India Ratings says that the credit quality of its rated education institutes will see no major credit impairments from liquidity constraints due to flexibility of lenders.
Enrolment growth slowdown and fee reimbursement delays tightened the liquidity of issuers in FY12. Nevertheless, lenders’ adjustments in accepting loan obligations payments after due date, protraction of loan tenors and moratorium averted defaults and rating downgrades. The leeway available is governed by the issuer’s relationship with lenders and not by its size.
“In FY12 the sector’s market size is estimated to have been USD71.19bn, up from USD62.45bn in FY11 and India Ratings projects it to increase to USD109.84bn by FY15,” says Siva Subramanian, Associate Director, Public Finance, India Ratings.
Shortage of quality workforce is one of the major bottlenecks for sustained high economic growth in the country. India Ratings expects demand for quality workforce to remain high in the medium term and consequently, the demand for quality education, especially higher education, will follow.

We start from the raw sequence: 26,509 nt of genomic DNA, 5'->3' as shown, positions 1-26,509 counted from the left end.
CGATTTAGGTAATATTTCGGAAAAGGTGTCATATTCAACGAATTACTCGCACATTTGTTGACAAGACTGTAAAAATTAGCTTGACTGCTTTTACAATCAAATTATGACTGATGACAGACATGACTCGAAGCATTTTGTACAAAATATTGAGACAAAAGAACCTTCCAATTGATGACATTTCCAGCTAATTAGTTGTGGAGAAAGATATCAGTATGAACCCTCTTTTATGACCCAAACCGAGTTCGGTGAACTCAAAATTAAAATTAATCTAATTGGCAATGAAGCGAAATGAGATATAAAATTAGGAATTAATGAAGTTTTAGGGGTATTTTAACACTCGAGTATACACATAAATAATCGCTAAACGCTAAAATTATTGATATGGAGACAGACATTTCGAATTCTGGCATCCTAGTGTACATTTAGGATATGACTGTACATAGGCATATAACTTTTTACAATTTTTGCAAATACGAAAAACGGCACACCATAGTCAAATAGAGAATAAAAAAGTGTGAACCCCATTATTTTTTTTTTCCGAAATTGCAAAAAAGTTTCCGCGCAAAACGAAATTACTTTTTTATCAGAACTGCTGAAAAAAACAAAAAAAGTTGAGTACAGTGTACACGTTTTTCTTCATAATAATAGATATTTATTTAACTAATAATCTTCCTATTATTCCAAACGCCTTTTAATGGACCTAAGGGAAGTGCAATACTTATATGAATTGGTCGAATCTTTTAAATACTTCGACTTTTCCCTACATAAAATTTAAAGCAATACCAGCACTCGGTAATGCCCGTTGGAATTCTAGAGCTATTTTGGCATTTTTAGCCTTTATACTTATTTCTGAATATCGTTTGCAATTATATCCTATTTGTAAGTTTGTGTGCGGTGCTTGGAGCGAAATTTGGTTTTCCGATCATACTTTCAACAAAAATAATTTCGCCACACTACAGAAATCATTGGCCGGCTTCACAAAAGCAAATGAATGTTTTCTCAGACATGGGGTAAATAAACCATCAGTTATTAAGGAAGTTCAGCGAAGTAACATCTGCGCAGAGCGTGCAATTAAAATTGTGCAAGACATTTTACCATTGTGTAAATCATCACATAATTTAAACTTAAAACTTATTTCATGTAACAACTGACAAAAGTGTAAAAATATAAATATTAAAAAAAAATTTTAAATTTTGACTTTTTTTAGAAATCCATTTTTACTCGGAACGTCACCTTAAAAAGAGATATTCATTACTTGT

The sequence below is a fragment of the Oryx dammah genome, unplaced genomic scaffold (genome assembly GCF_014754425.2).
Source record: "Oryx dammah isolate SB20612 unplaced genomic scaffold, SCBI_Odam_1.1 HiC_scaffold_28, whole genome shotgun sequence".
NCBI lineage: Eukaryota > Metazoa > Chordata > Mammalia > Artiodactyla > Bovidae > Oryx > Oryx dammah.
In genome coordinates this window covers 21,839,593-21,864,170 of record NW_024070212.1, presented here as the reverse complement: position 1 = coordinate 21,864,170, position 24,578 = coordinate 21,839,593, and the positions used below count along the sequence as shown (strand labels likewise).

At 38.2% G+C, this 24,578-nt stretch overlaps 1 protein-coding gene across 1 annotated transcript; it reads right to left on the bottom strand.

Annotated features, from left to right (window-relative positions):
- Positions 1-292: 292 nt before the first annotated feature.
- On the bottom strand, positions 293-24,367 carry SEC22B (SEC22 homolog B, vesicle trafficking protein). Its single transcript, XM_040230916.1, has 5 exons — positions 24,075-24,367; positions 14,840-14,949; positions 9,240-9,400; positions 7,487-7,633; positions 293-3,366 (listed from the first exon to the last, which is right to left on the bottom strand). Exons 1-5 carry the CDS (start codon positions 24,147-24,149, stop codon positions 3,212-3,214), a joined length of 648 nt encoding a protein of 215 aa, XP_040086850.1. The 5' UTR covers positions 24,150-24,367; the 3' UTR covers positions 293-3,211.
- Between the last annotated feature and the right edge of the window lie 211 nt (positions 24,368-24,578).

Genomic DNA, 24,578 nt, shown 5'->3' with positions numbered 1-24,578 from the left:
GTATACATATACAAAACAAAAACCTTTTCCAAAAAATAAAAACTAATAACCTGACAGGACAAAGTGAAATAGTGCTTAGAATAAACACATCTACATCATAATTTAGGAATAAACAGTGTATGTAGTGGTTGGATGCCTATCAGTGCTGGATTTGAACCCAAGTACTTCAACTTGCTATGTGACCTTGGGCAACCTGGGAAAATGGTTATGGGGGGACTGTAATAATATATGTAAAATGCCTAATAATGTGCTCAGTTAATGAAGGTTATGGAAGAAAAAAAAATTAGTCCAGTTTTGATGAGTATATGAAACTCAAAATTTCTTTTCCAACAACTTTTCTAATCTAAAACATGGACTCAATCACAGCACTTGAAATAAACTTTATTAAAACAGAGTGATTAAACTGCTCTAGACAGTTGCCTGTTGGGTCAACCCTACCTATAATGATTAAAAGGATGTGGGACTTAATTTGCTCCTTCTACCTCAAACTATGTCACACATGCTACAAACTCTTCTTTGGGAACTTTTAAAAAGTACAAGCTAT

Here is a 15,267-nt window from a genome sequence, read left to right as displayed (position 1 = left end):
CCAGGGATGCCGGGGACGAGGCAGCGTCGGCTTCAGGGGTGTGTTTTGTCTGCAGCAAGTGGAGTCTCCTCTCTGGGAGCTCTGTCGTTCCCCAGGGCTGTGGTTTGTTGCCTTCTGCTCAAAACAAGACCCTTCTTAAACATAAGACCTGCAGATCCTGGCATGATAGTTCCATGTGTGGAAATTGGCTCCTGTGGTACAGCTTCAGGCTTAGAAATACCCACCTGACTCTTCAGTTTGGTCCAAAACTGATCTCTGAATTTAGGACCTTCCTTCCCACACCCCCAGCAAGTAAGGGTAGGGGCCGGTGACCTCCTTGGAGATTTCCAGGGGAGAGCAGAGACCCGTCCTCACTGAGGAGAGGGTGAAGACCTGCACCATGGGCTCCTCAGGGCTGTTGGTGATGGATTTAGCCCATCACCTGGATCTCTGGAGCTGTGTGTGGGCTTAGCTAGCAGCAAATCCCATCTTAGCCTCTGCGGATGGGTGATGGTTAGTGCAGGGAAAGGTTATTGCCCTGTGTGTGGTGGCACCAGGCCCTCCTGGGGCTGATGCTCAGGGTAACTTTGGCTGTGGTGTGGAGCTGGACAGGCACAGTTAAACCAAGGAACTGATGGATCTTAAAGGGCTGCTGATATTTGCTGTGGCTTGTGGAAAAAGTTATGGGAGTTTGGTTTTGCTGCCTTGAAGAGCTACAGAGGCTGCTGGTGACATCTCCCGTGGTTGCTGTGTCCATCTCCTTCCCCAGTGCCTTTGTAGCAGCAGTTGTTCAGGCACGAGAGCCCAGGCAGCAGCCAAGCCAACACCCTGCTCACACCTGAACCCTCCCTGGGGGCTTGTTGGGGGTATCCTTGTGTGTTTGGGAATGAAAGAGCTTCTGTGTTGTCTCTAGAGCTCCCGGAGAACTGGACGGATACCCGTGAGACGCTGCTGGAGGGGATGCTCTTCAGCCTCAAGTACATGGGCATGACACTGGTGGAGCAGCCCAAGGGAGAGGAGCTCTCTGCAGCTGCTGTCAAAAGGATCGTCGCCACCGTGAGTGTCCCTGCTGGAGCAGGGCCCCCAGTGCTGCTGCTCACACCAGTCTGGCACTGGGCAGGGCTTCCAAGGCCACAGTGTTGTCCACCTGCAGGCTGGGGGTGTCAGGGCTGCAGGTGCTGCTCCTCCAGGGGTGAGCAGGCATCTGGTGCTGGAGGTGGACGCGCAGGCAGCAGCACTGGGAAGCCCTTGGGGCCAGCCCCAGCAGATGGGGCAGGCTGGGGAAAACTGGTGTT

Not-for-profit rider clause and restrictions on foreign investments have led to formation of new structures. India Ratings views the structure evolvement as positive for the sector.
The agency expects continuous high demand for the education sector considering the federal government’s Twelfth Five Year Plan to propel the gross enrolment rate across levels, establish new entities, liberalise the sector (allow private universities and foreign players) and take other measures including access enhancement. These measures, combined with adherence to contractual provisions, could result in a positive outlook.
The report ‘2013 Outlook: Indian Education Sector
India Infoline Research Team / 14:59, May 20, 2015
GPIL reported 13.5% yoy decline in operating profit as the impact of higher volumes was offset by lower product prices